Western and Central Africa
Eastern and Southern Africa
Eastern Europe and Central Asia
This year’s SME Competitiveness Outlook focuses on standards and regulations. The report combines data analysis, academic insights, thought leader opinions and case studies to provide guidance for policymakers, business managers and standard setters.Standards and regulations have a major impact on SME competitiveness. By meeting the standard for trade, the theme of the 2016 edition, SMEs increase their chances to connect to international value chains and consumers in a socially and environmentally sustainable manner.The report contains:
Executive Summary [English] [French] [Spanish] [German]Full Report [English]Part I : Standards and Regulations Matter [English]Part II : SME Competitiveness and Export Potential [English] Country Profiles and Technical Annex [English]Launch event programme
Chapter 1: Standards and Regulations – a part of our daily lives
Standards and regulations are an integral, if easily overlooked, part of our daily life. They determine whether a plug fits into a socket or whether one mobile phone can connect to another. They determine whether water is deemed safe for human consumption, whether a medicine can be sold to the public or whether a financial institution is allowed to accept deposits and provide credit.
Chapter 2: Running a business: Standards every step of the way
This report shows just how widespread standards are at every stage of a firm’s internal value chain, and in its interaction with both suppliers and customers. The point is that, from the business manager’s perspective, the presence of standards and regulations is felt across the business.
Chapter 3: Zeroing in on sectors and products
The report discusses the types of standards and regulations present in 13 sectors, and concludes that although commonalities exist, standards and regulations are highly sector and product specific.
Chapter 4: The impact of standards and regulations on competitiveness
Smaller and less productive firms find it harder to cover fixed costs to comply with standards and regulations. This report finds that a 10% increase in the frequency of regulatory or procedural trade obstacles encountered, decreases the export value of large firms by 1.6%, and by 3.2% for small firms.
When standards are set by for-profit organizations, producers and other stakeholders are more likely to share implementation and certification costs with suppliers in their chain. Accessing IVCs, however, is easier said than done. SMEs must reach a certain level of competitiveness before they can access IVCs and reap the benefits. If you can’t access the chain, you get left behind.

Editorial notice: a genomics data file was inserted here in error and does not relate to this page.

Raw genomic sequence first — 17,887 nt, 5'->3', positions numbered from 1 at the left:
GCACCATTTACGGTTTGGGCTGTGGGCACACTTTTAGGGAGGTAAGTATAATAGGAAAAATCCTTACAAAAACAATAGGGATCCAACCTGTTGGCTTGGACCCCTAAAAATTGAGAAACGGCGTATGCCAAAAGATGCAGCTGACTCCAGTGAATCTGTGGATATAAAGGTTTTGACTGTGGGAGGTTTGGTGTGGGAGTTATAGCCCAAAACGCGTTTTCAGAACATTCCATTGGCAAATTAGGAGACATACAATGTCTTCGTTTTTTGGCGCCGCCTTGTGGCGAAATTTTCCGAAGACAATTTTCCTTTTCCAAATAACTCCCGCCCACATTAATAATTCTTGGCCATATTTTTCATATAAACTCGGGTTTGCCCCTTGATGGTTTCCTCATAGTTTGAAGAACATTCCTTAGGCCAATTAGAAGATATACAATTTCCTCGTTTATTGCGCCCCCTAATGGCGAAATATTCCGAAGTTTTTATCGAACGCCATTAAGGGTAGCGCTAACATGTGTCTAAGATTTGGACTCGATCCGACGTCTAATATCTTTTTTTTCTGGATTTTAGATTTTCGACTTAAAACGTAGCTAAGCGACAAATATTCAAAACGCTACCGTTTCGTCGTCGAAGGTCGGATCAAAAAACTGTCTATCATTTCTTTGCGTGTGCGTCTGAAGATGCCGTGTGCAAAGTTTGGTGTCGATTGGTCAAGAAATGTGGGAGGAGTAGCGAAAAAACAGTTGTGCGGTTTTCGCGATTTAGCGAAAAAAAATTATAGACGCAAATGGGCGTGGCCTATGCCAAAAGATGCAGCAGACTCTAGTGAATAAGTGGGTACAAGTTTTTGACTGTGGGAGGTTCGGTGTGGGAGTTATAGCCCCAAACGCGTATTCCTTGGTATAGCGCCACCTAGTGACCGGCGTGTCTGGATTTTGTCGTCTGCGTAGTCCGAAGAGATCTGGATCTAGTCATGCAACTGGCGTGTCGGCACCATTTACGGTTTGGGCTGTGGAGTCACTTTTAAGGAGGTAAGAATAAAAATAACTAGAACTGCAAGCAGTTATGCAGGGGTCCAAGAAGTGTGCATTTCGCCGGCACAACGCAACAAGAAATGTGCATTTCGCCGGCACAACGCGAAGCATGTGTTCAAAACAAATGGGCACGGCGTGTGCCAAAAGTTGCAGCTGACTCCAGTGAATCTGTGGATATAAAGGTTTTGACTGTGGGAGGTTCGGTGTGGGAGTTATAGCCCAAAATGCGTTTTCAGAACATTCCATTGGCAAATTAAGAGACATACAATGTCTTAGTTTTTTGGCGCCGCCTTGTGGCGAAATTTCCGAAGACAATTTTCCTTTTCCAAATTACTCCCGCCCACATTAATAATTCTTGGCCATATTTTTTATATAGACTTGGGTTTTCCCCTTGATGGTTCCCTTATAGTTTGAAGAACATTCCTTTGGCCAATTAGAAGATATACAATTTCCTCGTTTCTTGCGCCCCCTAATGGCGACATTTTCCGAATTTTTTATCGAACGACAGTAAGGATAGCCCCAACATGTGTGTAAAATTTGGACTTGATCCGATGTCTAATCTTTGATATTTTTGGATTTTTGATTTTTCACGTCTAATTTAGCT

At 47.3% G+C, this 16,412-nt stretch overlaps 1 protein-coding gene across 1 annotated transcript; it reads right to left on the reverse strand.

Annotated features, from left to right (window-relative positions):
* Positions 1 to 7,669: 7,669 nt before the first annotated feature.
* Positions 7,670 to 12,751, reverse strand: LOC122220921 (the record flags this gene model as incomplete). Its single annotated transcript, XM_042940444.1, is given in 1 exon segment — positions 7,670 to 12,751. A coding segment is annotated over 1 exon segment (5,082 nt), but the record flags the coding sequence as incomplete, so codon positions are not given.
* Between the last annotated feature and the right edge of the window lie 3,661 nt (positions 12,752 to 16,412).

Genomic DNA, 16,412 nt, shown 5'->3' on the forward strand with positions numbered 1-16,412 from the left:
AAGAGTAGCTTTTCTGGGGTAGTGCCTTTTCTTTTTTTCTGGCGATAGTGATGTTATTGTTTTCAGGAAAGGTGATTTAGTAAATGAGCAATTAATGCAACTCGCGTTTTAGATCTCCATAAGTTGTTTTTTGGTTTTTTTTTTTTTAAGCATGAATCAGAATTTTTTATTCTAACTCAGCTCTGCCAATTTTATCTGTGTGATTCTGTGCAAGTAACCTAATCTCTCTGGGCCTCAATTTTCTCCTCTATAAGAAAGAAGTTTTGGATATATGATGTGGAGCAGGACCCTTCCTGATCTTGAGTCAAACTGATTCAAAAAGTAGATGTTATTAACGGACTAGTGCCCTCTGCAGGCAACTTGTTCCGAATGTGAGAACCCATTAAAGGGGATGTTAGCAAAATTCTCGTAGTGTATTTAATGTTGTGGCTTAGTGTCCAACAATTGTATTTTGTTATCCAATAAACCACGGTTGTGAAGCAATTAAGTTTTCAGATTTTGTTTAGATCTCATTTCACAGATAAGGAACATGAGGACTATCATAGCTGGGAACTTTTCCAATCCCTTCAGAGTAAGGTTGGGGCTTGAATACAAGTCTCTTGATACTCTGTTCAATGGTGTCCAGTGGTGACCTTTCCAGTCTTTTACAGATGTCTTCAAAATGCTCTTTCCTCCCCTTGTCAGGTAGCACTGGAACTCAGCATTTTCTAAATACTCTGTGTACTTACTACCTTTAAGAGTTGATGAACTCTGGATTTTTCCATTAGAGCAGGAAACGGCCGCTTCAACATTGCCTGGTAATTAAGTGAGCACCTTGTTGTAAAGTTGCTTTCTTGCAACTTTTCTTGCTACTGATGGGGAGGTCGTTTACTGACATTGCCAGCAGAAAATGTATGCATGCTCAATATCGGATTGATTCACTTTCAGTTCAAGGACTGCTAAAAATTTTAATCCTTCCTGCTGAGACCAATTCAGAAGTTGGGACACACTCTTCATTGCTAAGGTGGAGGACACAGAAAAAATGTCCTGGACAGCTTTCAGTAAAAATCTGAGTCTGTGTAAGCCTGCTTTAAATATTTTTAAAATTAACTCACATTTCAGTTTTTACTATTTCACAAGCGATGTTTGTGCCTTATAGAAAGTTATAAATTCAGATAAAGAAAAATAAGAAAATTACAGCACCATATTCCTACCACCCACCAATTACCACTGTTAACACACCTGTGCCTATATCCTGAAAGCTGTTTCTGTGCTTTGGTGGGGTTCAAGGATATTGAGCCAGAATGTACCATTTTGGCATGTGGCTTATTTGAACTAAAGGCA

Chapter 5: The manager’s perspective
This report highlights where managers can find relevant information, how to assess the costs and benefits of compliance, how to implement standards, how to demonstrate compliance and how to use standards to boost sales.
Chapter 6: Making Standards and regulations work for trade
A key finding of this report is that resource constrained governments often have to make strategic decisions with respect to which product lines they will support with new or better internationally recognized technical infrastructure. To make these decisions, the report suggests that governments assess the following factors:
This report presents a 5 point action plan for policy makers and trade and investment institutions (TISIs) who wish to think strategically about SMEs’ ability to compete in markets where standards and regulations matter.
By combining data on a region’s export potential and the technical regulations it faces in destination markets, the report can inform policy makers on which sectors to prioritize when thinking about strategic investments in technical infrastructure.
Middle East and North Africa:
Latin America and the Caribbean:
Eastern Europe and Central Asia:
Businesses and policymakers have strategic choices to make about selecting and investing in standards, a key to international value chains. This session outlined key findings of ITC’s flagship report “SME Competitiveness Outlook 2016: Meeting the Standard for Trade” and showed how businesses and policymakers can address these issues...
As part of the 2015 Trade and Development Symposium taking place in Nairobi, ITC and IDB are organising a joint session to discuss how SMEs can effectively connect to global markets. The increased integration of developing countries into the global trading system continues to transform the trade landscape. The logic of such integration is that firms can no longer just rely on being competitive in the domestic, or even regional, market to ensure their long-term survival. Watch the event here.
ITC presented its new annual flagship publication, the SME Competitiveness Outlook 2015. This year’s theme was: Connect, Compete, and Change for inclusive growth. The report contains rich data for trade and investment institutions, and investors.
In 2015, ITC launched its new Working Papers series. The first set of working papers focus on SME competitiveness, trade and development.
At this ITC policy debate first findings of the forthcoming ITC SME Competitiveness Outlook were presented to the Geneva based policy and trade expert community as part of ITC’s consultation exercise on the forthcoming flagship publication.
In preparation for the launch a new flagship publication on SME Competitiveness, ITC organized a workshop where the authors of the SMEs, Trade and Development Series presented their initial findings. You can find more information including their presentations here.